Ultimate Match Play: The final match

By Randall MellFebruary 12, 2013, 11:00 am

Jack vs. Tiger.

You wanted it, you got it.

By popular demand, universes collide this week in the finals of the Ultimate Match Play Championship.

GolfChannel.com’s showdown of the 16 best players in history is down to Nicklaus vs. Woods. (Click for: Ultimate Match Play overview | Player bios | GolfChannel.com's Bracket Challenge)

As epic clashes go, Jack vs. Tiger might be more electric in nature than Thomas Edison vs. Nikola Tesla, more high-powered than AC vs. DC, Edison’s direct current vs. Tesla’s alternating current.

The Golden Bear vs. Tiger is fantasy golf at its high-voltage best, and now it’s up to you to decide who wins this clash. Your votes this week will decide who prevails in the epic final at Pebble Beach.

So far, you’ve liked Nicklaus and Woods in routs through their first three matches.

More than 10,000 votes were cast in the semifinals alone.

Nicklaus easily eliminated Bobby Jones in one semifinal with 74.9 percent of the vote. The Golden Bear knocked out Phil Mickelson in the first round with 93 percent of the vote and eliminated Gary Player in the quarterfinals with another 93 percent pull.

Woods beat Hogan in the other semifinal with 64.5 percent of the vote. Woods took care of Seve Ballesteros in the first round with 79 percent of the vote and eliminated Tom Watson in the quarterfinals with another 79 percent pull.

Jack vs. Tiger.

If bookies were laying odds, it’s close to even money.

Those who believe Nicklaus is the best who ever lived point to his 18 major championship titles as all the evidence that matters. Majors are the true measure of greatness, and Nicklaus didn’t just win more than anyone who has ever played the game, he contended more than anyone. He was second 19 times in majors. The fact that Nicklaus finished first or second in 37 majors astounds.

Those who believe Tiger is the best who ever lived point to dominance the likes of which the game has never seen. They point to his unprecedented four-consecutive professional major championship triumphs over the 2000 and 2001 seasons, to his record 15-shot rout at the U.S. Open at Pebble Beach in 2000, his record 12-shot victory at the Masters in 1997, and his masterful eight-shot victory at St. Andrews in the British Open in 2000.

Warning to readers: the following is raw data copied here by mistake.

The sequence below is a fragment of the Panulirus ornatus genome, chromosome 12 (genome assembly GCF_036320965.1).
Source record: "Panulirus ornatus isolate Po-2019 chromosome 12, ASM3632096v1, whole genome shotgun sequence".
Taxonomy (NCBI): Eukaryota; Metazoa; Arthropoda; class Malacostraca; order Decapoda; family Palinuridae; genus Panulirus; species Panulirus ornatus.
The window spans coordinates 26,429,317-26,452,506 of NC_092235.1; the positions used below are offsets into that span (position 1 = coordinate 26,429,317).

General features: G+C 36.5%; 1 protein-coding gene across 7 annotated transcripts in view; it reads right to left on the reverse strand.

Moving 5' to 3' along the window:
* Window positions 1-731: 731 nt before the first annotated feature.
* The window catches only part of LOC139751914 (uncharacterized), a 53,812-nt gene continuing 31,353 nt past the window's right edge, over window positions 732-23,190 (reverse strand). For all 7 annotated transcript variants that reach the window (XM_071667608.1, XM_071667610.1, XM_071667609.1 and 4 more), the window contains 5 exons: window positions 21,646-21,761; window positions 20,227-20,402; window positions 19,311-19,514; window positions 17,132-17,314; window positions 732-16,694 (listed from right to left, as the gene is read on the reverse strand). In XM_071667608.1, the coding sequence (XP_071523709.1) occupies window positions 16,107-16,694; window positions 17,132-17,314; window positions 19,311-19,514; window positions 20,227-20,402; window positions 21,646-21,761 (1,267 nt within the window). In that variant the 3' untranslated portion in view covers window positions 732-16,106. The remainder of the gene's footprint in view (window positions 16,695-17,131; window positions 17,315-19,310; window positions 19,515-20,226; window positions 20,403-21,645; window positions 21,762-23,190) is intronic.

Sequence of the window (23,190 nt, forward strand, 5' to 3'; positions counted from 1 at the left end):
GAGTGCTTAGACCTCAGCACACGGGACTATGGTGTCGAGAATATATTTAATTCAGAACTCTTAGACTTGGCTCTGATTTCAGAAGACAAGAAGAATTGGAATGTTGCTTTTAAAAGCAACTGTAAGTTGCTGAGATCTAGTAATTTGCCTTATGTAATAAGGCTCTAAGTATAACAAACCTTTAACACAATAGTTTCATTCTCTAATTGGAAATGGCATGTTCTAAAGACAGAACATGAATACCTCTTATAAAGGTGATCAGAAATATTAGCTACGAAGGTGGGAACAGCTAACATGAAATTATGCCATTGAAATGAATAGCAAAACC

Tiger vs. Jack.

At their best, both Woods and Nicklaus overpowered courses, but Nicklaus gets the edge as the better driver. Nicklaus found the short grass more often than Woods.

At their best, they’re both stellar iron players, but Nicklaus was the better overall ball striker. Nicklaus had to be. He didn’t have the same magic in his short game that Woods has at his best. Nicklaus couldn’t erase as many mistakes as Woods can at his best.

As putters, it’s a tossup. Nicklaus and Woods are the two best clutch putters the game has ever seen. With a championship on the line, nobody has ever been better.

Nicklaus and Woods also had intangible advantages in equal doses.

At their best, they intimidated without trying. When their names hit a leaderboard, foes knew it.

“As you looked at Jack Nicklaus at the first tee, you knew that he knew that you knew he was going to beat you that day,” Tom Weiskopf famously said.

The same deal applied to Woods at his best.

In match play, Woods has proved so formidable, winning three consecutive U.S. Junior Amateurs and three consecutive U.S. Amateurs and winning the PGA Tour’s Accenture Match Play Championship three times. Nicklaus won the U.S. Amateur in ’59 and ’61, the World Match Play in ’70 and the U.S. Match Play Championship in ‘72.

Nicklaus and Woods both have good feelings about Pebble Beach, too. Nicklaus won four times as a professional there, including the ’72 U.S. Open. His ’61 U.S. Amateur title came at Pebble Beach. Woods has won twice at Pebble Beach as a professional, winning that 15-shot runaway in the 2000 U.S. Open and coming from seven shots down on the back nine in the final round to win the AT&T Pebble Beach National Pro-Am that same year.

Jack vs. Tiger.

Who wins golf’s ultimate showdown?

You decide.

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Woods: Fan who yelled had 'tipped back a few'

By Jay CoffinJuly 22, 2018, 6:37 pm

CARNOUSTIE, Scotland – Tiger Woods stood on the 18th tee and thought he needed birdie to have a chance to win The Open. He pulled driver out of his bag, a sign he wanted to boot the ball as far down the fairway as possible.

Woods took a mighty swat and - right in the middle of his downswing - someone yelled. Woods flinched.

Luckily his ball still found a decent spot just off the right of the fairway.


Full-field scores from the 147th Open Championship

Full coverage of the 147th Open Championship


“I’ve had things like that happen a lot in my career with people who just tried to time it,” Woods said Sunday at Carnoustie after shooting 71 to tie for sixth place. “They tipped back a few, and it’s late in the day.